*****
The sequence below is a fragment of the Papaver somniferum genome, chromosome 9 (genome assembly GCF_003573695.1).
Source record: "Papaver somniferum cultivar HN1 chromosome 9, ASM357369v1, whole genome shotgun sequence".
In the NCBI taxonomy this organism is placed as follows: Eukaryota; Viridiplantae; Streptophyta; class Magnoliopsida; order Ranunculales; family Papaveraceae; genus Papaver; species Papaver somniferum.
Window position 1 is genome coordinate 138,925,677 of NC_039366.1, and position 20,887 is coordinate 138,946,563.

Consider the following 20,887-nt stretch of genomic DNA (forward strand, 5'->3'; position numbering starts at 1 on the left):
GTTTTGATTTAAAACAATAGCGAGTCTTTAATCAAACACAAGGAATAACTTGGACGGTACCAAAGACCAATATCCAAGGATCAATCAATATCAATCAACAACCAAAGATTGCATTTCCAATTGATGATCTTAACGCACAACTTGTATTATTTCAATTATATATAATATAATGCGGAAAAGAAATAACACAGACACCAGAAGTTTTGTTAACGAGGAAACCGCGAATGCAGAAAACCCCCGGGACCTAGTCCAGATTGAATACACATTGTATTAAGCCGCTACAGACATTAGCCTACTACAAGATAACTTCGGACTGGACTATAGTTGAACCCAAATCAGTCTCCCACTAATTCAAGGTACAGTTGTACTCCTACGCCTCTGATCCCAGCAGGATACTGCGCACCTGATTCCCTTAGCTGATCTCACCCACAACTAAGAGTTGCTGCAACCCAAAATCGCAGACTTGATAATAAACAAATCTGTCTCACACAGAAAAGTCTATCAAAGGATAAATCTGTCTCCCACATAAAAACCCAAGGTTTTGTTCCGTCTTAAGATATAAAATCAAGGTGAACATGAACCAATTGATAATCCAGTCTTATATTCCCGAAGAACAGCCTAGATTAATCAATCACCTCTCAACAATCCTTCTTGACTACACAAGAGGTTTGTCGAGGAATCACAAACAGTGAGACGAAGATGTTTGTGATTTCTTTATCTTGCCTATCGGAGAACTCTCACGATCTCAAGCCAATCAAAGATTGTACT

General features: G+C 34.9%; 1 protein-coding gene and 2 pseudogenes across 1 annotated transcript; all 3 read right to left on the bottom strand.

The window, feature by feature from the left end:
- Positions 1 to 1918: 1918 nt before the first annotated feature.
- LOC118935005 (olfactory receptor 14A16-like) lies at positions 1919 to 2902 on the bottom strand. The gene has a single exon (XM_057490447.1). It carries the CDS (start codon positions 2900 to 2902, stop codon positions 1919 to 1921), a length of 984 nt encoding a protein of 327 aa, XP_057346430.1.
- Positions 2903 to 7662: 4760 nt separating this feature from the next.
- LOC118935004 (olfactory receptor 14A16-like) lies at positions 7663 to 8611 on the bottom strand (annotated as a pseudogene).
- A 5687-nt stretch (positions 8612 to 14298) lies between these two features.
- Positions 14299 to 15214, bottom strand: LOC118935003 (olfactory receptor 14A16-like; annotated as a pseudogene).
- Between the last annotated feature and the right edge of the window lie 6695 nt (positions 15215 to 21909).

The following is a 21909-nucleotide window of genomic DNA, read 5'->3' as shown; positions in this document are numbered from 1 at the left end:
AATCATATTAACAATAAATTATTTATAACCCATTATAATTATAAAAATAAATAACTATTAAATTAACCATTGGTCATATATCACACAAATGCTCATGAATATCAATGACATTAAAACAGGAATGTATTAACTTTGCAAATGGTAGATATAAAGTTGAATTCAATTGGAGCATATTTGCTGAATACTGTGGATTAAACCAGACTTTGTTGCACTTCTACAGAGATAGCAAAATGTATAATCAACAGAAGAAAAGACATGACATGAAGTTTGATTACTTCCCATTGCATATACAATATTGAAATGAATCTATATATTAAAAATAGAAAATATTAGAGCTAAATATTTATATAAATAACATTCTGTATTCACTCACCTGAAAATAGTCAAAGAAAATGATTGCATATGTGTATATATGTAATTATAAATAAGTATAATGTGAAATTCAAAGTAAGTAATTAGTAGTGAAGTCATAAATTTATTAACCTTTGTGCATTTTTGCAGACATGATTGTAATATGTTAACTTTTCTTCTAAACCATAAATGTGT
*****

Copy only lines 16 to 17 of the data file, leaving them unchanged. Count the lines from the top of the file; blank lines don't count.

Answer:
The following is a 21909-nucleotide window of genomic DNA, read 5'->3' as shown; positions in this document are numbered from 1 at the left end:
AATCATATTAACAATAAATTATTTATAACCCATTATAATTATAAAAATAAATAACTATTAAATTAACCATTGGTCATATATCACACAAATGCTCATGAATATCAATGACATTAAAACAGGAATGTATTAACTTTGCAAATGGTAGATATAAAGTTGAATTCAATTGGAGCATATTTGCTGAATACTGTGGATTAAACCAGACTTTGTTGCACTTCTACAGAGATAGCAAAATGTATAATCAACAGAAGAAAAGACATGACATGAAGTTTGATTACTTCCCATTGCATATACAATATTGAAATGAATCTATATATTAAAAATAGAAAATATTAGAGCTAAATATTTATATAAATAACATTCTGTATTCACTCACCTGAAAATAGTCAAAGAAAATGATTGCATATGTGTATATATGTAATTATAAATAAGTATAATGTGAAATTCAAAGTAAGTAATTAGTAGTGAAGTCATAAATTTATTAACCTTTGTGCATTTTTGCAGACATGATTGTAATATGTTAACTTTTCTTCTAAACCATAAATGTGT